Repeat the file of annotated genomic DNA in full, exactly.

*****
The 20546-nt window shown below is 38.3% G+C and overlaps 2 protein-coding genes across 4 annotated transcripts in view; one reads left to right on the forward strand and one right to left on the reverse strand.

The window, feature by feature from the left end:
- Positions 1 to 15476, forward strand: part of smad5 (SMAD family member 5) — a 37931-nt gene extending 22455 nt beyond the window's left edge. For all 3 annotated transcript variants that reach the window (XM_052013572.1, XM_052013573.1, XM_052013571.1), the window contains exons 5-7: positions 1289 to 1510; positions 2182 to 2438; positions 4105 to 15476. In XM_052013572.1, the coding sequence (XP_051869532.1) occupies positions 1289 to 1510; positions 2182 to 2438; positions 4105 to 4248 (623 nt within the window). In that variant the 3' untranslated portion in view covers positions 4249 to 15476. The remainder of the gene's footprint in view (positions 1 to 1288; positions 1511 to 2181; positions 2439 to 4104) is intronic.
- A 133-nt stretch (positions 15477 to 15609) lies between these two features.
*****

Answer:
The 20546-nt window shown below is 38.3% G+C and overlaps 2 protein-coding genes across 4 annotated transcripts in view; one reads left to right on the forward strand and one right to left on the reverse strand.

The window, feature by feature from the left end:
- Positions 1 to 15476, forward strand: part of smad5 (SMAD family member 5) — a 37931-nt gene extending 22455 nt beyond the window's left edge. For all 3 annotated transcript variants that reach the window (XM_052013572.1, XM_052013573.1, XM_052013571.1), the window contains exons 5-7: positions 1289 to 1510; positions 2182 to 2438; positions 4105 to 15476. In XM_052013572.1, the coding sequence (XP_051869532.1) occupies positions 1289 to 1510; positions 2182 to 2438; positions 4105 to 4248 (623 nt within the window). In that variant the 3' untranslated portion in view covers positions 4249 to 15476. The remainder of the gene's footprint in view (positions 1 to 1288; positions 1511 to 2181; positions 2439 to 4104) is intronic.
- A 133-nt stretch (positions 15477 to 15609) lies between these two features.